In his well-researched and critically acclaimed Polyvagal Theory, researcher Stephen Porges highlights how friendly and loving personal interactions can trigger calm physiological states that contribute to health, healing and growth processes. On the other hand, there is long-term negative physical and emotional effects of feeling unsafe or of constantly being perceived as unsafe or as the “them.”
Engage in personal and social interactions that enhance your sense of calm and well-being. Allow yourself to step away from listening to or participating in conversations that reinforce feelings of unsafety. This may mean regulating your intake of news or media that promotes a strong “us versus them” ideology.
5. Seek Joy
Noted author and Jungian analyst Robert Johnson wrote of our struggle to experience joy in his book called “Ecstasy: Understanding the Psychology of Joy.” Far removed from the pill of the same name, what Johnson was speaking of, was the need for experiences that allow us to touch the irrational and profound wisdom of our senses so that we can experience joy sans drugs, alcohol, technological devices or a plethora of toys or material enhancements. Johnson explained our societal addiction to violence as the unhealthy opposite of the same archetypal energy of ecstasy but in a dehumanized and explosive fashion. I’d like to believe that when our children are raised in a world with more joy, they will find it much easier to connect with this vital source of energy, rather than its shadow side that surfaces as bloodlust.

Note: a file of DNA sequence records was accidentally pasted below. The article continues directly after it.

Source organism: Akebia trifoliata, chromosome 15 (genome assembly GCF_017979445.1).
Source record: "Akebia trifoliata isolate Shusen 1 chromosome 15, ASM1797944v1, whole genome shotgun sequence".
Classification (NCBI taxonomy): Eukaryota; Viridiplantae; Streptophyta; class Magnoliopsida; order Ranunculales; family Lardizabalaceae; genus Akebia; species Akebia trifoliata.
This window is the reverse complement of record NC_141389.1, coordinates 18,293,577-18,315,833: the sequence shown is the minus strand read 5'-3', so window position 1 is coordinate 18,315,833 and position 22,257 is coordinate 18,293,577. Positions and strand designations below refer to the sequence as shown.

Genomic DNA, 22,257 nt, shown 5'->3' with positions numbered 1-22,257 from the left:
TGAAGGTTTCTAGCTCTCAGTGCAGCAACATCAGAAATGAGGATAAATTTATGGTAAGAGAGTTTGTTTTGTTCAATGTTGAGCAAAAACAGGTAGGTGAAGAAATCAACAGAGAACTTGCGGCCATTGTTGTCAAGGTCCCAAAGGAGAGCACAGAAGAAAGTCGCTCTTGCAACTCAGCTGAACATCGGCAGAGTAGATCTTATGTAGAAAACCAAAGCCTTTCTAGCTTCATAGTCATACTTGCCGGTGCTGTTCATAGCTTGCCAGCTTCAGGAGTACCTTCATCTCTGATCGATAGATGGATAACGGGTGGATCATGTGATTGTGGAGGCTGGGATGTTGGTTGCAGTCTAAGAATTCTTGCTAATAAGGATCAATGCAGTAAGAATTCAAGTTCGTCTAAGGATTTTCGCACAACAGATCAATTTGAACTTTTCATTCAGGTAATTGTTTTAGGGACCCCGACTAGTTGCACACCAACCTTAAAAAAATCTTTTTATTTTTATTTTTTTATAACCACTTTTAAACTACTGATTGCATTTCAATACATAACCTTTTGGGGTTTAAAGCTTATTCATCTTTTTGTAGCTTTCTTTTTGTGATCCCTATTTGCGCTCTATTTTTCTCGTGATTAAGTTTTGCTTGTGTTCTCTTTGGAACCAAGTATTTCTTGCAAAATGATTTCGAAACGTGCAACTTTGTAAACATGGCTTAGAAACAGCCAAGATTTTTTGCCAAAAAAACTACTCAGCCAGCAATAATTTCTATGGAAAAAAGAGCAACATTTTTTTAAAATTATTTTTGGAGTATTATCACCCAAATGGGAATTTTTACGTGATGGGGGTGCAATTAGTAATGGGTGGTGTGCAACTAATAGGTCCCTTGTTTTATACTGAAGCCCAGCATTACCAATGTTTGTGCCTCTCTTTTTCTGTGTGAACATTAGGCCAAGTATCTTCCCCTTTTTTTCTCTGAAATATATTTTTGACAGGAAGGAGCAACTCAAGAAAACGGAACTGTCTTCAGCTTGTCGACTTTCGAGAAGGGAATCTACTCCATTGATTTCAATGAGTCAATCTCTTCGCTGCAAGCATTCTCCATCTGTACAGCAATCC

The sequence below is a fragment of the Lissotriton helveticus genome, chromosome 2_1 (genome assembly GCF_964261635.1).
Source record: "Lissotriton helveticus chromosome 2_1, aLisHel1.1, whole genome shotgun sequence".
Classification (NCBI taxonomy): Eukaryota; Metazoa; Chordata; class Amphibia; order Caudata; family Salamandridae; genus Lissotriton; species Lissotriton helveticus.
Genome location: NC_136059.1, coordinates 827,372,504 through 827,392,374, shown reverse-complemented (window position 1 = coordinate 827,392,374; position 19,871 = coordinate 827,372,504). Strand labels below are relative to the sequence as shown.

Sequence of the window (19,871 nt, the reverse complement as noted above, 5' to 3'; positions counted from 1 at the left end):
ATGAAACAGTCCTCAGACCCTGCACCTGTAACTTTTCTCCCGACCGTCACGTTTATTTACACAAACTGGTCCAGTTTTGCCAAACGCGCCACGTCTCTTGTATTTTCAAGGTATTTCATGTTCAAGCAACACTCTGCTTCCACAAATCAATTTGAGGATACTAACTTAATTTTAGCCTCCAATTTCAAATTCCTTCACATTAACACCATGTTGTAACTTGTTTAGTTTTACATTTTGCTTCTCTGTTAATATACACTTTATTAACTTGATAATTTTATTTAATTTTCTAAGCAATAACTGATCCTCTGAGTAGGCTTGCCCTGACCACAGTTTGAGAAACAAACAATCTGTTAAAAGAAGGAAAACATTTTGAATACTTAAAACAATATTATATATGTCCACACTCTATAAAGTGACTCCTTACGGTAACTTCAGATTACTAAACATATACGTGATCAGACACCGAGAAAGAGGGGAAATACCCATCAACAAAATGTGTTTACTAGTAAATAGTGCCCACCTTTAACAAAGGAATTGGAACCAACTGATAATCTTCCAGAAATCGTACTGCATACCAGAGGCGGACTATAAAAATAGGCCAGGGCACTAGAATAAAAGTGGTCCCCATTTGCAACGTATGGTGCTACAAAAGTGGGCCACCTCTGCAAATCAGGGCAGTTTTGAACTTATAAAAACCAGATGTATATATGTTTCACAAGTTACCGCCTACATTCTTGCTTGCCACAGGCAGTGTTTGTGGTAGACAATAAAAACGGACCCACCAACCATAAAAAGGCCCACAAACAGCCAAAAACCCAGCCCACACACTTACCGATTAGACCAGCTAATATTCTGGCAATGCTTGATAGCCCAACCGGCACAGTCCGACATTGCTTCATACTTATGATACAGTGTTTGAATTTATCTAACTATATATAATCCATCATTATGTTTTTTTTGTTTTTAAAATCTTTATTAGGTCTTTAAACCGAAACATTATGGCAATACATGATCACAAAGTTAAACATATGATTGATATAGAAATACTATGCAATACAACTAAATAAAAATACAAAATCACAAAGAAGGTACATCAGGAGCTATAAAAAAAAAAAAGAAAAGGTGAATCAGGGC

Give yourself permission to play, to seek joy and connect to a vital source of energy, which when, thwarted, emerges as violence. One of the ways we can care for ourselves and each other is by seeking joy for ourselves and providing outlets for joy and play in our communities. Go outside, laugh, sing, draw, create, move, shake, drum, cook, smell, taste, feel and engage with what brings you joy. Even if this is not the entire answer, it certainly can’t hurt!